People love this meme. And you can defend it in a narrow sense:
People do cling to things they’ve chased after in the world, without understanding that if they’d let go of those things, God would have immensely greater blessings in store for them. That is true.
But this meme is an awful attempt to demonstrate that truth.
First of all, what’s with the idea that Jesus says “just trust me” but hides the information you need behind his back? God doesn’t always tell us everything He knows about why he’s leading us in a direction – and sometimes if He told us everything that’s going to happen, we wouldn’t follow His lead – but He tells us a lot through His Word and through His Spirit. We know He holds forth the promise of eternal life. We know He offers deliverance from sin. He certainly doesn’t hide any of that behind His back.
The implication of this meme is that He’s playing a trick on you – demanding what you have with no indication at all that He’s got something greater in mind. That is not how it works. And He certainly doesn’t tell us to “just trust” Him with no supporting information for why we should trust Him. There are 66 inspired books and the inspiration of the Holy Spirit to tell us why we should trust Him.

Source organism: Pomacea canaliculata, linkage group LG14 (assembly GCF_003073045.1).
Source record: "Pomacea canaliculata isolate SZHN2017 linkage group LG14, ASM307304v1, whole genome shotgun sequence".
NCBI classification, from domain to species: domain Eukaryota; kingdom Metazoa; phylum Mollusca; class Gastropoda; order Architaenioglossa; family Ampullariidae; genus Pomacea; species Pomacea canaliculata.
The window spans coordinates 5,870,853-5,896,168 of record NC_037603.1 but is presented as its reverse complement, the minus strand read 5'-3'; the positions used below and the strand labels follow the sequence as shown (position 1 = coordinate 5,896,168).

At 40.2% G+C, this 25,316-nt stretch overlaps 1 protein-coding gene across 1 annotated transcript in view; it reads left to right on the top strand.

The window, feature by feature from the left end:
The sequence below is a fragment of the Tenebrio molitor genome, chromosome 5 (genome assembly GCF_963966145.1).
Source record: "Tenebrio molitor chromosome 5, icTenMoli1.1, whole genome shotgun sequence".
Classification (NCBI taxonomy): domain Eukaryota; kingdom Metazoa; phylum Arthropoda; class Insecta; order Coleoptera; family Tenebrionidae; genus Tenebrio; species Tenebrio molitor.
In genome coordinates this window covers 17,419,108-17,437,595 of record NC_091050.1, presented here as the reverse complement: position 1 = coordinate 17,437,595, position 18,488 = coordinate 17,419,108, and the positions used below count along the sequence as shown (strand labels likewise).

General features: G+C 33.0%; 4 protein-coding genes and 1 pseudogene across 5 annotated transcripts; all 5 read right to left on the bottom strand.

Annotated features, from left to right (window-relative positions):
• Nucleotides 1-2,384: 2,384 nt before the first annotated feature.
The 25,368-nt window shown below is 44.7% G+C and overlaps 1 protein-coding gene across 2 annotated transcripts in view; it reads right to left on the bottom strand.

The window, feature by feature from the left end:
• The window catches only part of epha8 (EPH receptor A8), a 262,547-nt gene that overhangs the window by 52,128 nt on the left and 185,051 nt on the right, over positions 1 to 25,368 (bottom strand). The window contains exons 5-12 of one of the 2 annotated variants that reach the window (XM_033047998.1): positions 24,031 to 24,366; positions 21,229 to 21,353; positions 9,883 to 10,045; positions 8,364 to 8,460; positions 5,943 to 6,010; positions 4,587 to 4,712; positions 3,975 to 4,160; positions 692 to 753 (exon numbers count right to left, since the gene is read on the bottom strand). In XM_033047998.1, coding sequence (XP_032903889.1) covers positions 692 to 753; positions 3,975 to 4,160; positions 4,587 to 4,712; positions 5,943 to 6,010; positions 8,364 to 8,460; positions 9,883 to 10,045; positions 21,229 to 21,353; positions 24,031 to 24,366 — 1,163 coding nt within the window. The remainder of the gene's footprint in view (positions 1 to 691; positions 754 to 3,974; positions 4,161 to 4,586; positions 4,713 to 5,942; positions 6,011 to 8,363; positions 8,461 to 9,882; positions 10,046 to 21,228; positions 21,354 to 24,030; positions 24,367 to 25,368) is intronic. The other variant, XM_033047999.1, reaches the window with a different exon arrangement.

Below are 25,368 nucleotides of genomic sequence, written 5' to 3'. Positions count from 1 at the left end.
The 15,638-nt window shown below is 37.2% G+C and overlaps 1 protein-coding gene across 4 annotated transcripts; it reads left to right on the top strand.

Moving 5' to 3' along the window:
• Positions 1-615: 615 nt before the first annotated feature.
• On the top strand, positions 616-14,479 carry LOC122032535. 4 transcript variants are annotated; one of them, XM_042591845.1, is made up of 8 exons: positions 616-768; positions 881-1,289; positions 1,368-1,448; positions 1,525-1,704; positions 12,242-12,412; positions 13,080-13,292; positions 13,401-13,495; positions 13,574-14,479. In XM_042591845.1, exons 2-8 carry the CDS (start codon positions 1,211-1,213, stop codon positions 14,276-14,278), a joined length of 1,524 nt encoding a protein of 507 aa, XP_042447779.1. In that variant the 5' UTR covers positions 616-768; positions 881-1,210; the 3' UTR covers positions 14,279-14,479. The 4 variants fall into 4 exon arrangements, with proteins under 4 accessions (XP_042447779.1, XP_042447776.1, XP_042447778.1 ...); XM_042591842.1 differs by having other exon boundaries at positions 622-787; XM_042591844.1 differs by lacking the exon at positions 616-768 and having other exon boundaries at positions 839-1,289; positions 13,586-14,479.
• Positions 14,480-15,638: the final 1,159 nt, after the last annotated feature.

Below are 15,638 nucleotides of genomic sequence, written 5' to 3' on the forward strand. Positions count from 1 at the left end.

Then there’s the matter of asking the little girl to give up her beloved teddy bear on the promise of a bigger one. Now a teddy bear is obviously just an inanimate object, although it’s often the subject of sentiment, especially from children. My point here is not to argue there’s inherent value to stuffed animals. But they do often make children feel less alone and more safe and secure, so in that sense you could certainly ascribe some value to them.
That being the case, what’s the big idea suggesting that a giant teddy bear is better than the little one you love? Is that the nature of the blessings God gives us? Bigger is better? Flashier cars? Bigger flat-screen TVs? Bigger teddy bears? If she really loves the little teddy bear, why would she be glad to have given it up because she got handed a monstrosity to which she had no emotional connection?
And that brings us to the final problem with the meme: The people who really are having a problem with holding on to worldly things are not little children. They’re full-grown adults who covet their things, their money, their time, their activities, their status and their carnal indulgences. Show me someone like that, not an innocent little girl who’s perfectly capable of loving her teddy bear while loving Jesus even more.
I understand the need some people feel to break down the challenging truths of the Bible into cutesy illustrations. Honestly, I wish they’d stop.
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